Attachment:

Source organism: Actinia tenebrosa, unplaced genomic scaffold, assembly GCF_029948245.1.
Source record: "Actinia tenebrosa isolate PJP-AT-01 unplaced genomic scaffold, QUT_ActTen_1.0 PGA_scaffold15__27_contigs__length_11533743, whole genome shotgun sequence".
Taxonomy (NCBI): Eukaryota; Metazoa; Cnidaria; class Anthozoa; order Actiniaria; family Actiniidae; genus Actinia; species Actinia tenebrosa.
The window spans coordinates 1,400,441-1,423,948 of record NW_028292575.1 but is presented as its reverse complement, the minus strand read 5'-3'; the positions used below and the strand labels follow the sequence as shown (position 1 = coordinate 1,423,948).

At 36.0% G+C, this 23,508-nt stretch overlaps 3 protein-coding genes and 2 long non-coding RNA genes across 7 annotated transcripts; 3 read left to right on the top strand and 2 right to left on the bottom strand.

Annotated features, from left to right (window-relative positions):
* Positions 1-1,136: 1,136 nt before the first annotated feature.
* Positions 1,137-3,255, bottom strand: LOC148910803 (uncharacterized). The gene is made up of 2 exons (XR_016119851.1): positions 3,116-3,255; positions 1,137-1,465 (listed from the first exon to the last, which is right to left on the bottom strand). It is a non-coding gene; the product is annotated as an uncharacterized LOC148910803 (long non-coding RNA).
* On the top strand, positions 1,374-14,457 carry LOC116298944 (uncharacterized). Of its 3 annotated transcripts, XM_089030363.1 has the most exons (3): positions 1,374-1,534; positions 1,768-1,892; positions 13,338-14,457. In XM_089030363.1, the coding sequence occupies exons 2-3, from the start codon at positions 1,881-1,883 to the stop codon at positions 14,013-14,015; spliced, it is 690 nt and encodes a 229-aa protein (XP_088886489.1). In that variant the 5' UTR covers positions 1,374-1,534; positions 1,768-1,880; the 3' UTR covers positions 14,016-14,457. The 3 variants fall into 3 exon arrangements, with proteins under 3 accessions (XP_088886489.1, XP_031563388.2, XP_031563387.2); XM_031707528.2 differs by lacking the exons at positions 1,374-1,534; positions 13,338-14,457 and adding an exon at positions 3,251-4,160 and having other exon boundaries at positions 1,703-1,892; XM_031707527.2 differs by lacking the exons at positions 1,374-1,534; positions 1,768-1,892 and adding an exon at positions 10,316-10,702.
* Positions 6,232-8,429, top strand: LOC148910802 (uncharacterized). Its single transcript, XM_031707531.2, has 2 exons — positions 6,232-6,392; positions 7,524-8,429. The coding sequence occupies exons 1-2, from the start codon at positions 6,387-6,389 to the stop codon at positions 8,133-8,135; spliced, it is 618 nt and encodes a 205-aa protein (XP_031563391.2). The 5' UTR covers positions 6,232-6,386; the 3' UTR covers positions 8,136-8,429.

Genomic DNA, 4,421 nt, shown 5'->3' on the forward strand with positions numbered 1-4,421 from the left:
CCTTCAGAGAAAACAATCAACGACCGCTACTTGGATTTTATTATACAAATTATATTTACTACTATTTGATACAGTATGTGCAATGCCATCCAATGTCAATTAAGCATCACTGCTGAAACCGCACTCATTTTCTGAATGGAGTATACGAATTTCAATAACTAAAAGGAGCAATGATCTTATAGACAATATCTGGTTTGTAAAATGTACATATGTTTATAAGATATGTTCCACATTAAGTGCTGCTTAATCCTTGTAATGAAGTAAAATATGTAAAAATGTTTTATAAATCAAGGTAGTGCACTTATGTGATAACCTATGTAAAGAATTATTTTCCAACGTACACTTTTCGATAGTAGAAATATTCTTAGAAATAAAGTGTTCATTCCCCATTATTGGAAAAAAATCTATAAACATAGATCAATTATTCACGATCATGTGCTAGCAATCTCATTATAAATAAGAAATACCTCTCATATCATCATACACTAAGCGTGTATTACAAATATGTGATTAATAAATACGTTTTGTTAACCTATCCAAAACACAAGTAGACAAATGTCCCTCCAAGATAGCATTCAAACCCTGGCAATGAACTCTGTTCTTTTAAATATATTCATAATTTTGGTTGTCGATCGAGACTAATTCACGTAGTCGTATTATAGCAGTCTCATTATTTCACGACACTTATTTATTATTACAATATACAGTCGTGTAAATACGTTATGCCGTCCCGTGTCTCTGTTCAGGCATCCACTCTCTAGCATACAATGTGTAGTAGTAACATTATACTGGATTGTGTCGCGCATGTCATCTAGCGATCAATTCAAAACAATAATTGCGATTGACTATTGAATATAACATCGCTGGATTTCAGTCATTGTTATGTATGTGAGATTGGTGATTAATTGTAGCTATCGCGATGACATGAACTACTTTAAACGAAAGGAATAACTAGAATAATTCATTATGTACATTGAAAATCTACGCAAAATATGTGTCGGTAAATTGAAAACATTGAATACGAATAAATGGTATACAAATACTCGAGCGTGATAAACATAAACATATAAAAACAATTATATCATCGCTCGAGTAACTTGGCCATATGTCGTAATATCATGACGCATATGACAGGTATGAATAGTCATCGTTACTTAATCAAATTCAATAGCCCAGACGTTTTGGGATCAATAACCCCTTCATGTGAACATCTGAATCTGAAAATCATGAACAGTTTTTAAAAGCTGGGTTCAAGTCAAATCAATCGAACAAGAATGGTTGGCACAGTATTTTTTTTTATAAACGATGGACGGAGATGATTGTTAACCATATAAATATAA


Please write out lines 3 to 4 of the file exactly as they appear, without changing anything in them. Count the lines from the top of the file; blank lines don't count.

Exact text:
Taxonomy (NCBI): Eukaryota; Metazoa; Cnidaria; class Anthozoa; order Actiniaria; family Actiniidae; genus Actinia; species Actinia tenebrosa.
The window spans coordinates 1,400,441-1,423,948 of record NW_028292575.1 but is presented as its reverse complement, the minus strand read 5'-3'; the positions used below and the strand labels follow the sequence as shown (position 1 = coordinate 1,423,948).